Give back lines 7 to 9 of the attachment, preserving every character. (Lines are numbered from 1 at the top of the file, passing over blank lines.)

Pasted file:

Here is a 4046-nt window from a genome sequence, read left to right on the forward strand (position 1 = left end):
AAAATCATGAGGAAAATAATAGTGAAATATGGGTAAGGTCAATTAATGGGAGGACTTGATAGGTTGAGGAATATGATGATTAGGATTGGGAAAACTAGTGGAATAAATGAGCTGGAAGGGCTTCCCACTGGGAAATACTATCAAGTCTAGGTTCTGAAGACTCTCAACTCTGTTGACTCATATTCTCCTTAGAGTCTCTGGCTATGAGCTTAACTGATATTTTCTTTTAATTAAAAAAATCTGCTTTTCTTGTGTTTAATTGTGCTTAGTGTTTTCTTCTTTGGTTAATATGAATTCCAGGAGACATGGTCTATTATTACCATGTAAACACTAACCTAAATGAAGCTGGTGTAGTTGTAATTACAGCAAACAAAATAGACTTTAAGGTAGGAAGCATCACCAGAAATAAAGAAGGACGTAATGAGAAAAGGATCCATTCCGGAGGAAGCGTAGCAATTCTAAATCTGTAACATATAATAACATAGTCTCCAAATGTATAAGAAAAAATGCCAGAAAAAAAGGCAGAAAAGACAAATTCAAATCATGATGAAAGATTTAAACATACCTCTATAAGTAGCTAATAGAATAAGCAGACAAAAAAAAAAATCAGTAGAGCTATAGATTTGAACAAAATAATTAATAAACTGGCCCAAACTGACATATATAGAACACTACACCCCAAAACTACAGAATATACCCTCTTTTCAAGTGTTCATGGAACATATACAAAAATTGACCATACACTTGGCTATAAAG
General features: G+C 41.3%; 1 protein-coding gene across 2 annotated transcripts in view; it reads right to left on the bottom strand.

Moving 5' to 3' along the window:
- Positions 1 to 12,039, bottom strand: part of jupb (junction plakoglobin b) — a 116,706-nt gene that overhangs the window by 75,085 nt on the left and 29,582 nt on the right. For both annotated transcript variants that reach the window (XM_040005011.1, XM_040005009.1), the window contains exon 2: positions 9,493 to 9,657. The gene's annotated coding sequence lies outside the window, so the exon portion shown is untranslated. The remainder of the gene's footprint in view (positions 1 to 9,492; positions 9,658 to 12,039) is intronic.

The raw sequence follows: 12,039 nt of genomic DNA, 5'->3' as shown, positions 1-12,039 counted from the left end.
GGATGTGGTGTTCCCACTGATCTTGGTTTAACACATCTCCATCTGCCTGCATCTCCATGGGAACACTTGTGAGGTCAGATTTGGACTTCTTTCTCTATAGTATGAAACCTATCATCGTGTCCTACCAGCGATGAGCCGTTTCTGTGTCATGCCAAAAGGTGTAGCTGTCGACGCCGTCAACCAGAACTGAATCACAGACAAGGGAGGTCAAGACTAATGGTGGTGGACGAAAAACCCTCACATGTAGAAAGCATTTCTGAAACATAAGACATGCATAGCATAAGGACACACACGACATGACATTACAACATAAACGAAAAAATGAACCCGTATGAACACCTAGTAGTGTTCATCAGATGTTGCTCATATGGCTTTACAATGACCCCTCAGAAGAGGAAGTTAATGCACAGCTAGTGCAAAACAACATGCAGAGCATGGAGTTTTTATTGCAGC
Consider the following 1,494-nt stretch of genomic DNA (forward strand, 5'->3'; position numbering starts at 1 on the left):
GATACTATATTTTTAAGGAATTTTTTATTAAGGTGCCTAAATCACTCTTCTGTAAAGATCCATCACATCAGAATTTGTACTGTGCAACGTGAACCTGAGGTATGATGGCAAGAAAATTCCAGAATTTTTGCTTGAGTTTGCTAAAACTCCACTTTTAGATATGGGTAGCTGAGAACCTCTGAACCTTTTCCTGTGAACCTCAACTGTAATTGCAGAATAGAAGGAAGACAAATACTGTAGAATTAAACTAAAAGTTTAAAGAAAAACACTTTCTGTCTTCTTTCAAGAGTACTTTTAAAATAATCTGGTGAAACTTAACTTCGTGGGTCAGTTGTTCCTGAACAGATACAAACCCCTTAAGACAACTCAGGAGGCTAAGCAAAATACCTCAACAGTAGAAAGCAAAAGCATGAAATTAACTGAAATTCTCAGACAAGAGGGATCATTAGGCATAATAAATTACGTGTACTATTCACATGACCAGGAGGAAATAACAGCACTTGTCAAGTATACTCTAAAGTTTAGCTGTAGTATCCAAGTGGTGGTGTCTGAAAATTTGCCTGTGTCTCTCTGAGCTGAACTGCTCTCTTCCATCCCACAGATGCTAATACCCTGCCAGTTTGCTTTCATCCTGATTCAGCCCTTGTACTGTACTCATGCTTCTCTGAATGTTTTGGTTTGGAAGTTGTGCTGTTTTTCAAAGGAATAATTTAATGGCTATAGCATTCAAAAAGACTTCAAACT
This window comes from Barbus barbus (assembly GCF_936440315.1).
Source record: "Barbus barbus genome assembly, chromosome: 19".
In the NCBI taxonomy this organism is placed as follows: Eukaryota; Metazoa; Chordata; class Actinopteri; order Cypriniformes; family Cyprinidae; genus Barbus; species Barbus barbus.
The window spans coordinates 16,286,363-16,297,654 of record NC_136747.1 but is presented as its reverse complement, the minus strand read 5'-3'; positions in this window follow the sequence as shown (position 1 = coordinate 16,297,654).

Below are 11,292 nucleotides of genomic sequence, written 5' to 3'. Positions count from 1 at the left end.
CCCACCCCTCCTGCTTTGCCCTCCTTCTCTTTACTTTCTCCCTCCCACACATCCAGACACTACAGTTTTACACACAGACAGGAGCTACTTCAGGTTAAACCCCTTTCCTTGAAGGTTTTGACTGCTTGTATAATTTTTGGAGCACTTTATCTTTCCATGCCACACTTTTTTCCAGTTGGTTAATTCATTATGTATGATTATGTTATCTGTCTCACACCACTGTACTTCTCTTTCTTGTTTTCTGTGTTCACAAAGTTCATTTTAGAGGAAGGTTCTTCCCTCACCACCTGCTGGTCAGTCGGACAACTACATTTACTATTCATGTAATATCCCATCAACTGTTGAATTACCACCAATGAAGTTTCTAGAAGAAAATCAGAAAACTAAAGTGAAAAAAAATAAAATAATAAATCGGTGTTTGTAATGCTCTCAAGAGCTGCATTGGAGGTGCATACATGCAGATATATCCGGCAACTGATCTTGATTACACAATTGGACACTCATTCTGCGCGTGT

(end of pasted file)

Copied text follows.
GGATGTGGTGTTCCCACTGATCTTGGTTTAACACATCTCCATCTGCCTGCATCTCCATGGGAACACTTGTGAGGTCAGATTTGGACTTCTTTCTCTATAGTATGAAACCTATCATCGTGTCCTACCAGCGATGAGCCGTTTCTGTGTCATGCCAAAAGGTGTAGCTGTCGACGCCGTCAACCAGAACTGAATCACAGACAAGGGAGGTCAAGACTAATGGTGGTGGACGAAAAACCCTCACATGTAGAAAGCATTTCTGAAACATAAGACATGCATAGCATAAGGACACACACGACATGACATTACAACATAAACGAAAAAATGAACCCGTATGAACACCTAGTAGTGTTCATCAGATGTTGCTCATATGGCTTTACAATGACCCCTCAGAAGAGGAAGTTAATGCACAGCTAGTGCAAAACAACATGCAGAGCATGGAGTTTTTATTGCAGC
Consider the following 1,494-nt stretch of genomic DNA (forward strand, 5'->3'; position numbering starts at 1 on the left):
GATACTATATTTTTAAGGAATTTTTTATTAAGGTGCCTAAATCACTCTTCTGTAAAGATCCATCACATCAGAATTTGTACTGTGCAACGTGAACCTGAGGTATGATGGCAAGAAAATTCCAGAATTTTTGCTTGAGTTTGCTAAAACTCCACTTTTAGATATGGGTAGCTGAGAACCTCTGAACCTTTTCCTGTGAACCTCAACTGTAATTGCAGAATAGAAGGAAGACAAATACTGTAGAATTAAACTAAAAGTTTAAAGAAAAACACTTTCTGTCTTCTTTCAAGAGTACTTTTAAAATAATCTGGTGAAACTTAACTTCGTGGGTCAGTTGTTCCTGAACAGATACAAACCCCTTAAGACAACTCAGGAGGCTAAGCAAAATACCTCAACAGTAGAAAGCAAAAGCATGAAATTAACTGAAATTCTCAGACAAGAGGGATCATTAGGCATAATAAATTACGTGTACTATTCACATGACCAGGAGGAAATAACAGCACTTGTCAAGTATACTCTAAAGTTTAGCTGTAGTATCCAAGTGGTGGTGTCTGAAAATTTGCCTGTGTCTCTCTGAGCTGAACTGCTCTCTTCCATCCCACAGATGCTAATACCCTGCCAGTTTGCTTTCATCCTGATTCAGCCCTTGTACTGTACTCATGCTTCTCTGAATGTTTTGGTTTGGAAGTTGTGCTGTTTTTCAAAGGAATAATTTAATGGCTATAGCATTCAAAAAGACTTCAAACT